We previously looked at the question of Why You Suck at Investing. Our concerns were of physiological and emotional aspects, rather than purely knowldge based.
But it turns out thats a problem also: A Harris
Interactive survey suggested that the typical American
does not know enough about economics to prosper in a self directed retirement system.
The public’s understanding of economics is bad — even worse than the economists’ understanding of economics:
• fewer than 40 percent of American adults have ever
tried to live on a budget;
• large numbers of Americans
cannot tell the difference between a stock and a bond;
• only 18 percent of Americans know at what
age they will be eligible to retire with full benefits;
• half of American adults did not
know that if they kept cash, they were at greater risk
of losing ground to inflation than if they invested it elsewhere.
Here’s an excerpt from the NYT:
"Given recent signs that inflation might be increasing, this [survey] is quite a
frightening finding," said Alan B. Krueger, an economics professor at Princeton
University who served as chief economist for the National Council on Economic
Education, a business group that commissioned the survey.
The survey of 3,512 adults and 2,242 high school students also suggested that
the intense attention Americans have paid to the pronouncements of the Federal
Reserve chairman, Alan Greenspan, in the last few years had done little to help
people grasp the role of interest rates. One-third of adults were unable to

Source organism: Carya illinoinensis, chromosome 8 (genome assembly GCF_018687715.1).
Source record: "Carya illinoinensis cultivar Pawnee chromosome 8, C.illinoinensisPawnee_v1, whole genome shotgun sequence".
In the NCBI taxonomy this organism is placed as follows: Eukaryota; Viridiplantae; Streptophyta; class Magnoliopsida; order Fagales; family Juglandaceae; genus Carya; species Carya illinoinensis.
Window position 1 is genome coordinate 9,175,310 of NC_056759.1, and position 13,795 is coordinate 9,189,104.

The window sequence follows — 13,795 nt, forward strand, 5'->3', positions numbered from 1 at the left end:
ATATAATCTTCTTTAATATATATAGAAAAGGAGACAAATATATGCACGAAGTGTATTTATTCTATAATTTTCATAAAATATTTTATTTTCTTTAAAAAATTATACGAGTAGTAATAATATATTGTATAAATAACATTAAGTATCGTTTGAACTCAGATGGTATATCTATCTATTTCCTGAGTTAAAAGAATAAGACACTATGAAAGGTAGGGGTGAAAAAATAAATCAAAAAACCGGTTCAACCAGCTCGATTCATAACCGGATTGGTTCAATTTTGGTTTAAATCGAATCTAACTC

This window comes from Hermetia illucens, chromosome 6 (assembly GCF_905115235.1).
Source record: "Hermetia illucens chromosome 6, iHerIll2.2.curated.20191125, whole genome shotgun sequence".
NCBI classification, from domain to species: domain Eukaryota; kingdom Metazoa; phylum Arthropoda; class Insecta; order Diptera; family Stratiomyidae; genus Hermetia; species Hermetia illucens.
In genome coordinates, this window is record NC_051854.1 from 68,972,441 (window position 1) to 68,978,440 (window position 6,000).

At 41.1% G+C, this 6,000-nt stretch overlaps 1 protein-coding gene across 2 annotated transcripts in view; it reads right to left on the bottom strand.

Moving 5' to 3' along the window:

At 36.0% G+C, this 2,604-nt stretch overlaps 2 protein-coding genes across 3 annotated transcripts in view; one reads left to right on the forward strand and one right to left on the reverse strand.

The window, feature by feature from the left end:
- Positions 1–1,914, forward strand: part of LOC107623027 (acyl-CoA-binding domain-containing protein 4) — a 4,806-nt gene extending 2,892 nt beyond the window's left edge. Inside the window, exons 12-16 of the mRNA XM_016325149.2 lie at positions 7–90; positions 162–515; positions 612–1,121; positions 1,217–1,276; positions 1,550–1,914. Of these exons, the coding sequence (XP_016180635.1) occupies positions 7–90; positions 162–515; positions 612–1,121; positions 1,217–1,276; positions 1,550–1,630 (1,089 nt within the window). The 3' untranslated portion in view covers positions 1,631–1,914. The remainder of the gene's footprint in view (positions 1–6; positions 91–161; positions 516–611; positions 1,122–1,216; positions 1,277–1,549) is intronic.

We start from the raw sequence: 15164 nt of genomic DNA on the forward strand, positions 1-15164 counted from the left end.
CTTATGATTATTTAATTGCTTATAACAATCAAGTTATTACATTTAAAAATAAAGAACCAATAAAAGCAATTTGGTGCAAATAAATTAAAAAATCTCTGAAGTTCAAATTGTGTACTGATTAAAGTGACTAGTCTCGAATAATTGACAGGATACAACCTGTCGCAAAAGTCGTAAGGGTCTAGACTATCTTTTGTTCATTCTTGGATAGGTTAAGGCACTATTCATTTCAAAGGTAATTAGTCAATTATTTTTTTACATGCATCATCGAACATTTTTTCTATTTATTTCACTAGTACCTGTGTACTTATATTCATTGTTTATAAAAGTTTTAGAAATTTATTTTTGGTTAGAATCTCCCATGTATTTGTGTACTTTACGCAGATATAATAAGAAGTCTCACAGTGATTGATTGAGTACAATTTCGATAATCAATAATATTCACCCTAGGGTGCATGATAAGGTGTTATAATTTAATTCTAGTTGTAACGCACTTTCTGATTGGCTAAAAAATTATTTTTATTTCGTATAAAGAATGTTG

explain how falling interest rates would affect business.
Other analysts said they thought that the findings added to a growing body of
evidence that the typical American is poorly equipped to take advantage of what
proponents call the ownership society: a future in which individuals are free to
invest their own retirement money, rather than having to accept the returns
offered by the Social Security program or a group retirement program at work,
like a pension plan. Many surveys have shown the public has doubts about the
Social Security program, with young people, in particular, confident that they
could do better by investing on their own.
Ahh, the classic investor foible of over-confidence. There have been far too many studies to waste much time on this, other than to once again, direct your attention to Thomas Gilovich’s "How We Know What Isn’t So."
Survey Finds Many Have Poor Grasp of Basic Economics
By MARY WILLIAMS WALSH
April 27, 2005